News-Enterprise, Elizabethtown, Aug. 7, 2015
EIS goes tobacco-free, encourages non-food treats
By Anna Taylor
Elizabethtown Independent Schools have adopted new policies for the new school year in an effort to improve students’ overall health and wellness.
“We’ll be going totally tobacco-free on our campuses,” said EIS Superintendent Jon Ballard. “That will be in all of our policies whether it’s students, staff or visitors. That will include e-cigarettes that have obviously become more and more popular.”
The EIS Board of Education voted to approve the policy changes at July’s monthly meeting. The district is awaiting state recognition of the tobacco-free district, but the policies are effective immediately.
So far, 45 other Kentucky school districts, or 26 percent of districts, already have made their campuses tobacco-free. This includes 546 schools.
The tobacco-free policy prohibits students, staff and visitors from using tobacco products, including vapor and alternative nicotine products, inside school board-owned buildings or vehicles, on school-owned property and during school-sponsored student trips and activities. The student policy also includes students not being permitted to use tobacco products, alternative nicotine or vapor products on the way to and from school.
Hardin and LaRue Counties’ school districts also are tobacco-free.
Tobacco-free schools are a key component of Gov. Steve Beshear’s Kentucky Health Now initiative, which aims to reduce Kentucky’s smoking rate 10 percent by 2019.
Another policy change for EIS this year is with student rewards.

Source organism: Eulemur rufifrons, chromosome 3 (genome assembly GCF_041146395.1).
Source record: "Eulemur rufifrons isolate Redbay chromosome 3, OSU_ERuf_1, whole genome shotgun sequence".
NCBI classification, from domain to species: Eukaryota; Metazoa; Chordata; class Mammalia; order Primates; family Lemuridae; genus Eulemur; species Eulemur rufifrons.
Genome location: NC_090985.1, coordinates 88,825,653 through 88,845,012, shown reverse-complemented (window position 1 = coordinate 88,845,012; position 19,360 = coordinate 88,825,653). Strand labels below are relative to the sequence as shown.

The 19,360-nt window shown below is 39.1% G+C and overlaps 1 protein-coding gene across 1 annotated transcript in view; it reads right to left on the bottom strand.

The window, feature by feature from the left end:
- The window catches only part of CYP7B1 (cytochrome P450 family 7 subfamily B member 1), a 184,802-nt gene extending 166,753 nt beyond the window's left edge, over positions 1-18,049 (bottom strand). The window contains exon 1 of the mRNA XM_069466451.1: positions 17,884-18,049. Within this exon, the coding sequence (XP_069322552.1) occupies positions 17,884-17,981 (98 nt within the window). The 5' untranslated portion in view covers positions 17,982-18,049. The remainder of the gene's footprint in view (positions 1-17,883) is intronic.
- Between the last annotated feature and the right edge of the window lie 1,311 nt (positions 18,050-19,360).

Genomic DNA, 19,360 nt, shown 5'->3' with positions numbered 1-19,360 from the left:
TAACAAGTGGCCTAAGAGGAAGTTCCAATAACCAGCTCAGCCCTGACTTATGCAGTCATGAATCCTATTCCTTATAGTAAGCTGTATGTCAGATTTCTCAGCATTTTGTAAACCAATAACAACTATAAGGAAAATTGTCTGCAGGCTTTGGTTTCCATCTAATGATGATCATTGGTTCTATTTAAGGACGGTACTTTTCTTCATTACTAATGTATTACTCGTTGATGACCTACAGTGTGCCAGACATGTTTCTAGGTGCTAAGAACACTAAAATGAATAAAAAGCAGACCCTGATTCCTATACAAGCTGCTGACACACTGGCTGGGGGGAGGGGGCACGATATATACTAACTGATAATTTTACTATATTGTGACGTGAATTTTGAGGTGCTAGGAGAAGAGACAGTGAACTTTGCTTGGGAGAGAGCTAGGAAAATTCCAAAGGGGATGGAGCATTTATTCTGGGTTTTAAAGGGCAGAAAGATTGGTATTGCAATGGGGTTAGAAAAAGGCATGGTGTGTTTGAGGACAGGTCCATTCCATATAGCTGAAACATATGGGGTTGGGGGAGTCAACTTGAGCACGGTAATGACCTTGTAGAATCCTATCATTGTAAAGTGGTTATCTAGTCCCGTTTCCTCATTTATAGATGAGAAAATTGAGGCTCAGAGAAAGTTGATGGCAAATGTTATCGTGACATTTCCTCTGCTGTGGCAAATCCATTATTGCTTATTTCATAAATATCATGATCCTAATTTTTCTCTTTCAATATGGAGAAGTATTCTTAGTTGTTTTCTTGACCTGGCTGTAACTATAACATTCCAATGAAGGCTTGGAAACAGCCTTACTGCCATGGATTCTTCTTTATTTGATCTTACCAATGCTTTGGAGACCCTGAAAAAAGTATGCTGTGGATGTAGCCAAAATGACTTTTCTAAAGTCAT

The policy encourages student rewards be something other than food or beverages.
The policy states: “When food/beverage items are used as rewards, such items shall comply with nutritional guidelines set out in Kentucky Administrative Regulation. Foods brought in for student consumption should also meet nutritional guidelines set out in Kentucky Administrative Regulation.”
“We’re going to try to express the importance of any foods that are brought into our schools that they also meet the nutritional guidelines of the Kentucky administrative regulations,” Ballard said. “For parties, birthday parties or whatever the case may be, we’re going to try to get away from using food as a reward first of all, but also that food that is brought in hopefully will meet those nutritional guidelines as well.”
Stefanie Goff, director of community planning and education for the Lincoln Trail District Health Department, said the policy changes are ways to promote a healthier environment at schools for student learning.
“We are working with the schools to keep the children healthier,” Goff said. “Children who are healthier have higher attendance rates and improved test scores. They also have fewer behavior problems. This in turn leads to improved education and increased graduation rates.”